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How to run a node with realtime priority

asked 2017-01-07 06:39:31 -0500

Cerin gravatar image

What's the appropriate launch-prefix to use to make a node run with realtime priority?

I have a node that relays low-level motor control commands to an Arduino over a USB serial line, and the default node has really bad latency. Sometimes it can take up to 10 seconds for the node to accept a service command (e.g. stop all motors!), which obviously can be fatal to the robot in some circumstances.

I know you're supposed to use the "launch-prefix" argument in the launch file to set the node's process priority via nice, but what are the best nice values to use? Would this combination of nice and ionice be appropriate for running a node in near-realtime?

nice -n 19 ionice -c1 -n0
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Are you sure that this is possible in a launch file? A normal user cannot run nice with negative values.

NEngelhard gravatar image NEngelhard  ( 2017-01-07 09:28:44 -0500 )edit

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answered 2017-01-07 12:37:46 -0500

ahendrix gravatar image

This is tough.

If there's a specific operation where you want to reduce the latency, you should measure the latency at each step of the process and work to reduce the largest sources of latency first.

In the case of a ROS service call taking too long, my gut tells me the largest source of latency would be the service connection setup.

I suggest you collect timestamps at the following points, to see where the latency is:

  • Immediately before the service client is created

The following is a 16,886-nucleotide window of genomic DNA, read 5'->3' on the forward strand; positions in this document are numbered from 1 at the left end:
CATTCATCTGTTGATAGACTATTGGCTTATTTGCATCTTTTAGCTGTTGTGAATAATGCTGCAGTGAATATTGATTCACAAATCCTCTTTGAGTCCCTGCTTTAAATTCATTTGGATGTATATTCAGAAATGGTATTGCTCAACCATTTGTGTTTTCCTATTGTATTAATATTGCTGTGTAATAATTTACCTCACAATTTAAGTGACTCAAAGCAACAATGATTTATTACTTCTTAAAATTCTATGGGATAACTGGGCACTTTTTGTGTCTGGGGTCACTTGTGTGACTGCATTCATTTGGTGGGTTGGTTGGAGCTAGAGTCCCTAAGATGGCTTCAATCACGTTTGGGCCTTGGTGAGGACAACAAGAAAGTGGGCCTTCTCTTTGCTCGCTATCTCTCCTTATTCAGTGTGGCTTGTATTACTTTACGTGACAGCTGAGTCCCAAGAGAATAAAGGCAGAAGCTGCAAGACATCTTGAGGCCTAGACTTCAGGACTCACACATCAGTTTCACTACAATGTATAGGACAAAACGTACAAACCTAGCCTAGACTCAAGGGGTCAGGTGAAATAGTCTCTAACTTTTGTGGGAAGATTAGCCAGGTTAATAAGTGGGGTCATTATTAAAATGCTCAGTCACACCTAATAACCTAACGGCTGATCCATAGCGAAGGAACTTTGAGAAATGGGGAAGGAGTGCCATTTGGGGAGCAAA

• Immediately before you make the service call
  • Within the service call, collect the following timestamps and return them as part of the service result:
    • Beginning of service callback
    • Immediately before you send data over USB (if this differs significantly from the beginning)
    • Immediately after you send data over USB
    • If you're expecting data back over USB, a timestamp after you get data back over USB
    • Immediately before your service callbacks returns
  • Immediately after the service call returns in the client

From those timestamps, you should be able to see how long it takes to set up the service client, how long it takes for the service call to get from the client to the server, how long your USB transaction takes, and how long it takes to get the result back.

Once you have that data, that will show whether the underlying issue is setup latency, scheduling latency in the server, USB latency, or something else.

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I completely agree, and this is what I've been trying to do. I've set the serial baudrate to 115200, the highest supported, and profiled the rosservice command, and the service callback.

Cerin gravatar image Cerin  ( 2017-01-07 19:40:20 -0500 )edit

The rosservice command takes a median time of 2 seconds, but the timestamp difference printed at the end of my callback only shows a median time of 0.2 seconds. So presumably the bulk of the overhead is with ROS's internal message passing.

Cerin gravatar image Cerin  ( 2017-01-07 19:41:24 -0500 )edit

I'm running all commands on the localhost, so network latency isn't an issue. How can I speed up ROS's message passing?

Cerin gravatar image Cerin  ( 2017-01-07 19:42:59 -0500 )edit

There's a lot of overhead involved in starting up the python interpreter and loading the rosservice script from disk, even before it can begin executing. The easy things to do are to switch to a custom node that runs continuously to call the service.

ahendrix gravatar image ahendrix  ( 2017-01-07 21:51:59 -0500 )edit

Within your custom node, you can keep a persistent service client, so that you don't have to do the service client setup every time you want to send a stop command.

ahendrix gravatar image ahendrix  ( 2017-01-07 21:52:51 -0500 )edit

Good point.

Cerin gravatar image Cerin  ( 2017-01-08 12:37:24 -0500 )edit

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Asked: 2017-01-07 06:39:31 -0500

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Last updated: Jan 07 '17